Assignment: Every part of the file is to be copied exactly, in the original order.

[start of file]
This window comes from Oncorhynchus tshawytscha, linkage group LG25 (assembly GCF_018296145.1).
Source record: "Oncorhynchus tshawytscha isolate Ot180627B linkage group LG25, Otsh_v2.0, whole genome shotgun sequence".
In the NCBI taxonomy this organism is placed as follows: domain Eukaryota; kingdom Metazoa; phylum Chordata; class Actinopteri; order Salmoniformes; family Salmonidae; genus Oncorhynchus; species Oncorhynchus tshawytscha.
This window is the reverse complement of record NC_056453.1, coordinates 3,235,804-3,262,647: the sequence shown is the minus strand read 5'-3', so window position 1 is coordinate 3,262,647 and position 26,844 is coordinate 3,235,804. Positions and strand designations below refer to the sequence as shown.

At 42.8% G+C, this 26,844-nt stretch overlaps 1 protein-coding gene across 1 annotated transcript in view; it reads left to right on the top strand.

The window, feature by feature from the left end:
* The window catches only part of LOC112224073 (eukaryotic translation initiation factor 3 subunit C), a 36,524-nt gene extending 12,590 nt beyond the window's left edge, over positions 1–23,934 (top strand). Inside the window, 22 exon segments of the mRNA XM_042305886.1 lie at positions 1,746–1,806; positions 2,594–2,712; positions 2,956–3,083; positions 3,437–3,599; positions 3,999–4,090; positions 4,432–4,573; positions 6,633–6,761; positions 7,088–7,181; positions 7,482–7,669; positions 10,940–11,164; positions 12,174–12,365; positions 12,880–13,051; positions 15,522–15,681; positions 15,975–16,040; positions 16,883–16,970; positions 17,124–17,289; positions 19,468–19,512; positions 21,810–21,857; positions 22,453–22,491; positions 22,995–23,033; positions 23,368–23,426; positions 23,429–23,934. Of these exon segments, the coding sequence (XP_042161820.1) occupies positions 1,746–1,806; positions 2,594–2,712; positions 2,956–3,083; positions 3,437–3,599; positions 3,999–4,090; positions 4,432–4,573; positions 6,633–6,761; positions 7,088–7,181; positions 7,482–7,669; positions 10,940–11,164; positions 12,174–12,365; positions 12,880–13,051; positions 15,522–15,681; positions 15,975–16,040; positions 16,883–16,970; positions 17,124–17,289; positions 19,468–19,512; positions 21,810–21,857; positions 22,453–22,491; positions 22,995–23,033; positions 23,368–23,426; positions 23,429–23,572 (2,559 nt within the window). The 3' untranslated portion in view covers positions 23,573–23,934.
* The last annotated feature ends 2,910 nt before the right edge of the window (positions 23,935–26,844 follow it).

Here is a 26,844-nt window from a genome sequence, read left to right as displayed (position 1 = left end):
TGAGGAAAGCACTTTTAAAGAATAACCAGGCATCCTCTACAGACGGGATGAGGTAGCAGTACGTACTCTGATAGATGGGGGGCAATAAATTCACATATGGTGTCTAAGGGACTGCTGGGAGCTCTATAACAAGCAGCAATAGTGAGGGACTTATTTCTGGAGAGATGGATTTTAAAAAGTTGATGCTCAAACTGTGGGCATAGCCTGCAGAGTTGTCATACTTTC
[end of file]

This window comes from Oncorhynchus tshawytscha, linkage group LG25 (assembly GCF_018296145.1).
Source record: "Oncorhynchus tshawytscha isolate Ot180627B linkage group LG25, Otsh_v2.0, whole genome shotgun sequence".
In the NCBI taxonomy this organism is placed as follows: domain Eukaryota; kingdom Metazoa; phylum Chordata; class Actinopteri; order Salmoniformes; family Salmonidae; genus Oncorhynchus; species Oncorhynchus tshawytscha.
This window is the reverse complement of record NC_056453.1, coordinates 3,235,804-3,262,647: the sequence shown is the minus strand read 5'-3', so window position 1 is coordinate 3,262,647 and position 26,844 is coordinate 3,235,804. Positions and strand designations below refer to the sequence as shown.

At 42.8% G+C, this 26,844-nt stretch overlaps 1 protein-coding gene across 1 annotated transcript in view; it reads left to right on the top strand.

The window, feature by feature from the left end:
* The window catches only part of LOC112224073 (eukaryotic translation initiation factor 3 subunit C), a 36,524-nt gene extending 12,590 nt beyond the window's left edge, over positions 1–23,934 (top strand). Inside the window, 22 exon segments of the mRNA XM_042305886.1 lie at positions 1,746–1,806; positions 2,594–2,712; positions 2,956–3,083; positions 3,437–3,599; positions 3,999–4,090; positions 4,432–4,573; positions 6,633–6,761; positions 7,088–7,181; positions 7,482–7,669; positions 10,940–11,164; positions 12,174–12,365; positions 12,880–13,051; positions 15,522–15,681; positions 15,975–16,040; positions 16,883–16,970; positions 17,124–17,289; positions 19,468–19,512; positions 21,810–21,857; positions 22,453–22,491; positions 22,995–23,033; positions 23,368–23,426; positions 23,429–23,934. Of these exon segments, the coding sequence (XP_042161820.1) occupies positions 1,746–1,806; positions 2,594–2,712; positions 2,956–3,083; positions 3,437–3,599; positions 3,999–4,090; positions 4,432–4,573; positions 6,633–6,761; positions 7,088–7,181; positions 7,482–7,669; positions 10,940–11,164; positions 12,174–12,365; positions 12,880–13,051; positions 15,522–15,681; positions 15,975–16,040; positions 16,883–16,970; positions 17,124–17,289; positions 19,468–19,512; positions 21,810–21,857; positions 22,453–22,491; positions 22,995–23,033; positions 23,368–23,426; positions 23,429–23,572 (2,559 nt within the window). The 3' untranslated portion in view covers positions 23,573–23,934.
* The last annotated feature ends 2,910 nt before the right edge of the window (positions 23,935–26,844 follow it).

Here is a 26,844-nt window from a genome sequence, read left to right as displayed (position 1 = left end):
TGAGGAAAGCACTTTTAAAGAATAACCAGGCATCCTCTACAGACGGGATGAGGTAGCAGTACGTACTCTGATAGATGGGGGGCAATAAATTCACATATGGTGTCTAAGGGACTGCTGGGAGCTCTATAACAAGCAGCAATAGTGAGGGACTTATTTCTGGAGAGATGGATTTTAAAAAGTTGATGCTCAAACTGTGGGCATAGCCTGCAGAGTTGTCATACTTTC